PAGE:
At my last salon visit, I was asked by several women whether I wanted to upgrade to a signature pedicure, if I could use a 10 minute back massage and if I wanted an eyebrow threading (this last appeal caused me to raise an already nicely arched eyebrow, thank you very much).
But you know what would’ve made me really happy? If those eager gals had offered me nail polishes without well known hazardous chemicals. Now that woulda been worth the extra tips they were angling for.
Don’t call me a buzzkill — I’ve no intention of ruining your idea of a relaxing mani/pedi with talk of dreaded disease. I’m not saying you gotta hightail it out of the salon and go bare on the nails – although that’s a perfectly chic decision. I’m just letting you know that if you avoid several potentially harmful polish ingredients, you’ll nail beauty and safety all at once.
So let’s get to it. The idea here is to avoid the toxic trio. Alliterative, yes, but also right to the point. The moniker refers to formaldehyde, a polish hardener; toluene, a chemical that offers ease of application; and DBP, a plasticizer that prevents chipping — or, as I like to call them, a carcinogen, a neurotoxin, and a hormone disruptor. They’re found in many nail polishes…and it’s ugly business.
Why the heck is stuff that causes cancer, headaches/fatigue and reproductive problems allowed in nail polish anyway? The U.S. Food and Drug Administration doesn’t require cosmetic companies to test the safety of their products by disinterested third-parties. Basically, cosmetics companies get to police themselves. And you know what that means — it means that the Pretty in Pink nail polish on your 6 year-old’s nails likely contains nasty stuff that’s getting absorbed into her developing body through her nail beds (not to mention her mouth, if she’s a biter). I, for one, don’t want that for my daughter. Or myself.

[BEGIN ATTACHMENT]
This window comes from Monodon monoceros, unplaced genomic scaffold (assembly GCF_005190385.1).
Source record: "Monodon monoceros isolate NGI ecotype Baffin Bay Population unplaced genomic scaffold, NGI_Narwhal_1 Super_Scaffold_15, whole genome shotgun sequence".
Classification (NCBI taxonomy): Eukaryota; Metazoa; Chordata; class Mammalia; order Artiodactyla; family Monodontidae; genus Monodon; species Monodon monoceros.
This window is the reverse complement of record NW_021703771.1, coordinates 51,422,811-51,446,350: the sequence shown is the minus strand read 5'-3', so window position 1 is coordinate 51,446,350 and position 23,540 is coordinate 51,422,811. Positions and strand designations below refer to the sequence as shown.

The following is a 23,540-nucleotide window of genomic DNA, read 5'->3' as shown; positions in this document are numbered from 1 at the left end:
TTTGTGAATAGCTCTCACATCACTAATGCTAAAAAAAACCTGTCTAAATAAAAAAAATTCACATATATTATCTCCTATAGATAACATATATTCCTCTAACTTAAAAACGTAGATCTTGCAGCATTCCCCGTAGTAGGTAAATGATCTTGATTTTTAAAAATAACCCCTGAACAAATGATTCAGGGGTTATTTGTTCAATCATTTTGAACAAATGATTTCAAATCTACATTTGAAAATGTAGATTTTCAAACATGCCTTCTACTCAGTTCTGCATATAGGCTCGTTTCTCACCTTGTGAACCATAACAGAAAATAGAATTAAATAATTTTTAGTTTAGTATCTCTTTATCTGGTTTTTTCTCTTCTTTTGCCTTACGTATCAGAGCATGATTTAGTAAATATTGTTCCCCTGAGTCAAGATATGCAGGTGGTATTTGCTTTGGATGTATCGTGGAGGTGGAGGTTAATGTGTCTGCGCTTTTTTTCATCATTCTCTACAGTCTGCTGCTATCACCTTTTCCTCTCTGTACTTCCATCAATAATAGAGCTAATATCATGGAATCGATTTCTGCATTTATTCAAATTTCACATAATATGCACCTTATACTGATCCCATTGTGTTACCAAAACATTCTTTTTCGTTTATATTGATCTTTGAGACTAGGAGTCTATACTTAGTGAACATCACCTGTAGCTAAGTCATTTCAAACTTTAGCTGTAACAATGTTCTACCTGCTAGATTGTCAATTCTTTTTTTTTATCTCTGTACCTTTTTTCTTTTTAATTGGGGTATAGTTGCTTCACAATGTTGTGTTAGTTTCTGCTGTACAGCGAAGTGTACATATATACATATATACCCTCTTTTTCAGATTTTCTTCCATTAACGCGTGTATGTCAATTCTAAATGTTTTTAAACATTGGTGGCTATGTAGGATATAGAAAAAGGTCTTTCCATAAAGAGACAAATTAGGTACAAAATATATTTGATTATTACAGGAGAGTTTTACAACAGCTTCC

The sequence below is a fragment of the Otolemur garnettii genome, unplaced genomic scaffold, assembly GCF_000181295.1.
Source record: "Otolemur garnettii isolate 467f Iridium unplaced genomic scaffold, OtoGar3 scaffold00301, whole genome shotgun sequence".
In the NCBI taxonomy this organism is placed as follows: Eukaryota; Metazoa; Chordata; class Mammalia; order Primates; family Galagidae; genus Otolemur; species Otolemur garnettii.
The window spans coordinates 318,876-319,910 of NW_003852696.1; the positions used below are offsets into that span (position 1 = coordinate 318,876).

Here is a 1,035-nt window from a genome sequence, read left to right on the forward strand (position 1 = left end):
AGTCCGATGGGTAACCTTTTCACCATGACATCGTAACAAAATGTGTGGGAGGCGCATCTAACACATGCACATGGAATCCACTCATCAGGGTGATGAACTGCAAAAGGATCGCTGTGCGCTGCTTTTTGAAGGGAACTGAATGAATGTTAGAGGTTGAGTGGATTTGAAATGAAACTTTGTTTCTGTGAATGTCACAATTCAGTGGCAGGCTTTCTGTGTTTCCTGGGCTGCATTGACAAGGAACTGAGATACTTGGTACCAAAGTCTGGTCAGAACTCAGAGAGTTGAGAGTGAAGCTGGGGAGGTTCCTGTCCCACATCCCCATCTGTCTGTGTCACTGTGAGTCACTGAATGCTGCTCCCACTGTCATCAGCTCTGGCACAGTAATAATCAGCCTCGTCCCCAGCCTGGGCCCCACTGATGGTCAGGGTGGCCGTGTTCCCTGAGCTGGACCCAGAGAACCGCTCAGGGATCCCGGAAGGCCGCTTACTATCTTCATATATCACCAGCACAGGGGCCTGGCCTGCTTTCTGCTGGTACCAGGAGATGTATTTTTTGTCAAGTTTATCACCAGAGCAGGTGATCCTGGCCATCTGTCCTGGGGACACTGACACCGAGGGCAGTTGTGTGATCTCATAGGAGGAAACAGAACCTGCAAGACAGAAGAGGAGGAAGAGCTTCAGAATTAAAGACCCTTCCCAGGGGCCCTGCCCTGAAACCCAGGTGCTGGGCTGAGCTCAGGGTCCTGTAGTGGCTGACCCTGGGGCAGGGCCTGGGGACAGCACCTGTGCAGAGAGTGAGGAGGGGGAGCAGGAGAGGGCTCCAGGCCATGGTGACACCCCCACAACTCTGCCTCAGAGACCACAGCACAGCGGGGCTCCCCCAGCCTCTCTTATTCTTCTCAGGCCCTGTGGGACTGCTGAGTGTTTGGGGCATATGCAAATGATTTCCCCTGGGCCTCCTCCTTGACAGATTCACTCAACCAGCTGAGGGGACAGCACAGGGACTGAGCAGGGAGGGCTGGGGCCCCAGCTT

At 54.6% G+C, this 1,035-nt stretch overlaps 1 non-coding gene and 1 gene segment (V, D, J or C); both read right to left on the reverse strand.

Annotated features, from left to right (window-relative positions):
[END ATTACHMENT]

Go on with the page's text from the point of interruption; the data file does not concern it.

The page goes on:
In addition, salon workers who regularly breathe in these hazardous chemicals have reported, among other things, high rates of respiratory problems. Our world suffers as well; when these products are thrown out, the chemicals make their way into our groundwater and soil, contaminating our earth.
The European Union banned or restricted members of the toxic trio from use in cosmetics starting in 2004. Unfortunately, the United States often drags its feet when it comes to this stuff, so if you use nail polishes made in America, you need to be your own watchdog, especially if you’re pregnant or have kids who beg for glittery nails.
Luckily, you don’t have to bark up too many trees to find good, safer polish. There are many companies that care about beautyand health. OPI, Zoya, Poofy Organics and Priti NYC are brands that have proven their nail polish safety. Revlon Multi-Care Base and Topcoat is a nice choice for the before and after. For your little ones – for whom it’s particularly ideal to get that spa treatment at home as opposed to in a stinky salon – there’s the Priti Princess Collection, where shimmery colors abound, andHopscotch Kids. Both of those brands also have safe polish removers.
You should be aware that while certain polishes do claim to be 3 free (some claim to be 5 free – free of the toxic trio, plus formaldehyde resin and camphor), a study done in California in 2012 proved many of them unworthy of the claim. But if you buy yourself some bottles from the companies listed above or other proven brands, you can head to the salon and confidently whip out your own non-toxic shocking orange (as I did that last time). And you might even feel good enough to splurge for that 10 minute massage.